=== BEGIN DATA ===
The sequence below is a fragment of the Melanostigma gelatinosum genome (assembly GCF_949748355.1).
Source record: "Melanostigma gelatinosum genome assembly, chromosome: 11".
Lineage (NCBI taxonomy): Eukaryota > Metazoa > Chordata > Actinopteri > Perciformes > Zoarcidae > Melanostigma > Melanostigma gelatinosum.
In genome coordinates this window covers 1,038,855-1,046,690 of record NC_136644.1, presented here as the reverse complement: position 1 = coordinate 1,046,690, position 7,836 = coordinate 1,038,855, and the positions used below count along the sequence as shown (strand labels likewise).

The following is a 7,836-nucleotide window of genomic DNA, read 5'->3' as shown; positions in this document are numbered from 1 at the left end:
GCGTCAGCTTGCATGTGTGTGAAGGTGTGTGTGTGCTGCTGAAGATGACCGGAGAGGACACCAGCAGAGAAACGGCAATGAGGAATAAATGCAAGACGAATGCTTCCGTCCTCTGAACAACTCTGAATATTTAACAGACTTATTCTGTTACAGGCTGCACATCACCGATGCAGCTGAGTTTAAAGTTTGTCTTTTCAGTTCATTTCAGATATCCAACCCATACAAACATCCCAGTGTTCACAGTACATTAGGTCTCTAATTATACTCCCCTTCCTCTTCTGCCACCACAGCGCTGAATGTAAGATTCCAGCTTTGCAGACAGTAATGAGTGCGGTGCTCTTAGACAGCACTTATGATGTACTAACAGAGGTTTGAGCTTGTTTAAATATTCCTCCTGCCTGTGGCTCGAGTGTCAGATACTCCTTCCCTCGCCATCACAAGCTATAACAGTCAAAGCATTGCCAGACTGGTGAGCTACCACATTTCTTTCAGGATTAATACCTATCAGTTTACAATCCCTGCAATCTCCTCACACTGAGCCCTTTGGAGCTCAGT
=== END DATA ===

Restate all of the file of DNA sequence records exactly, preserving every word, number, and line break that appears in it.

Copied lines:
The sequence below is a fragment of the Melanostigma gelatinosum genome (assembly GCF_949748355.1).
Source record: "Melanostigma gelatinosum genome assembly, chromosome: 11".
Lineage (NCBI taxonomy): Eukaryota > Metazoa > Chordata > Actinopteri > Perciformes > Zoarcidae > Melanostigma > Melanostigma gelatinosum.
In genome coordinates this window covers 1,038,855-1,046,690 of record NC_136644.1, presented here as the reverse complement: position 1 = coordinate 1,046,690, position 7,836 = coordinate 1,038,855, and the positions used below count along the sequence as shown (strand labels likewise).

The following is a 7,836-nucleotide window of genomic DNA, read 5'->3' as shown; positions in this document are numbered from 1 at the left end:
GCGTCAGCTTGCATGTGTGTGAAGGTGTGTGTGTGCTGCTGAAGATGACCGGAGAGGACACCAGCAGAGAAACGGCAATGAGGAATAAATGCAAGACGAATGCTTCCGTCCTCTGAACAACTCTGAATATTTAACAGACTTATTCTGTTACAGGCTGCACATCACCGATGCAGCTGAGTTTAAAGTTTGTCTTTTCAGTTCATTTCAGATATCCAACCCATACAAACATCCCAGTGTTCACAGTACATTAGGTCTCTAATTATACTCCCCTTCCTCTTCTGCCACCACAGCGCTGAATGTAAGATTCCAGCTTTGCAGACAGTAATGAGTGCGGTGCTCTTAGACAGCACTTATGATGTACTAACAGAGGTTTGAGCTTGTTTAAATATTCCTCCTGCCTGTGGCTCGAGTGTCAGATACTCCTTCCCTCGCCATCACAAGCTATAACAGTCAAAGCATTGCCAGACTGGTGAGCTACCACATTTCTTTCAGGATTAATACCTATCAGTTTACAATCCCTGCAATCTCCTCACACTGAGCCCTTTGGAGCTCAGT